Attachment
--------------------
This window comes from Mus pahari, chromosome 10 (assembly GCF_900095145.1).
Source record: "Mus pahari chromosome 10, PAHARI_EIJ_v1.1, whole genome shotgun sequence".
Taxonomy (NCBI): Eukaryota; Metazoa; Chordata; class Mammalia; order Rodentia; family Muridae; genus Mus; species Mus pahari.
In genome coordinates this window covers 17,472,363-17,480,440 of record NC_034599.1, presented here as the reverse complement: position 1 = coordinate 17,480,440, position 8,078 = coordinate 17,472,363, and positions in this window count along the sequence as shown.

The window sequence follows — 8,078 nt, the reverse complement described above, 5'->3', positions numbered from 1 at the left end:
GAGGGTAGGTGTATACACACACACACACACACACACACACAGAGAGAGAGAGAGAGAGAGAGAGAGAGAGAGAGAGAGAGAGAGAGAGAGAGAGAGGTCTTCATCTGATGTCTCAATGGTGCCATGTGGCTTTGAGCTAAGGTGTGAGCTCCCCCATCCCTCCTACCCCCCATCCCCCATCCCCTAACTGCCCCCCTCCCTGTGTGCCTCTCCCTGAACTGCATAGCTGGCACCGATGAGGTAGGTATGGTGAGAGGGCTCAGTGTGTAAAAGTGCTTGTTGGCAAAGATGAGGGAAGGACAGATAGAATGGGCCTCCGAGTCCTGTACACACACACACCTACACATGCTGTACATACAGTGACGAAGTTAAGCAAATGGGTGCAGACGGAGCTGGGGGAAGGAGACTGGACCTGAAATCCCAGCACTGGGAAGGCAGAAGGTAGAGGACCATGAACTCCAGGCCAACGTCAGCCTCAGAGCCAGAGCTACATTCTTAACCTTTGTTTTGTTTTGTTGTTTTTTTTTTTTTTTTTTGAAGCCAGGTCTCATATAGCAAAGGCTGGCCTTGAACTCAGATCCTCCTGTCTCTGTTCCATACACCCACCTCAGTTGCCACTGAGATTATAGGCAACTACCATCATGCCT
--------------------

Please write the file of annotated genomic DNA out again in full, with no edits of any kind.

This window comes from Mus pahari, chromosome 10 (assembly GCF_900095145.1).
Source record: "Mus pahari chromosome 10, PAHARI_EIJ_v1.1, whole genome shotgun sequence".
Taxonomy (NCBI): Eukaryota; Metazoa; Chordata; class Mammalia; order Rodentia; family Muridae; genus Mus; species Mus pahari.
In genome coordinates this window covers 17,472,363-17,480,440 of record NC_034599.1, presented here as the reverse complement: position 1 = coordinate 17,480,440, position 8,078 = coordinate 17,472,363, and positions in this window count along the sequence as shown.

The window sequence follows — 8,078 nt, the reverse complement described above, 5'->3', positions numbered from 1 at the left end:
GAGGGTAGGTGTATACACACACACACACACACACACACACAGAGAGAGAGAGAGAGAGAGAGAGAGAGAGAGAGAGAGAGAGAGAGAGAGAGAGAGGTCTTCATCTGATGTCTCAATGGTGCCATGTGGCTTTGAGCTAAGGTGTGAGCTCCCCCATCCCTCCTACCCCCCATCCCCCATCCCCTAACTGCCCCCCTCCCTGTGTGCCTCTCCCTGAACTGCATAGCTGGCACCGATGAGGTAGGTATGGTGAGAGGGCTCAGTGTGTAAAAGTGCTTGTTGGCAAAGATGAGGGAAGGACAGATAGAATGGGCCTCCGAGTCCTGTACACACACACACCTACACATGCTGTACATACAGTGACGAAGTTAAGCAAATGGGTGCAGACGGAGCTGGGGGAAGGAGACTGGACCTGAAATCCCAGCACTGGGAAGGCAGAAGGTAGAGGACCATGAACTCCAGGCCAACGTCAGCCTCAGAGCCAGAGCTACATTCTTAACCTTTGTTTTGTTTTGTTGTTTTTTTTTTTTTTTTTTGAAGCCAGGTCTCATATAGCAAAGGCTGGCCTTGAACTCAGATCCTCCTGTCTCTGTTCCATACACCCACCTCAGTTGCCACTGAGATTATAGGCAACTACCATCATGCCT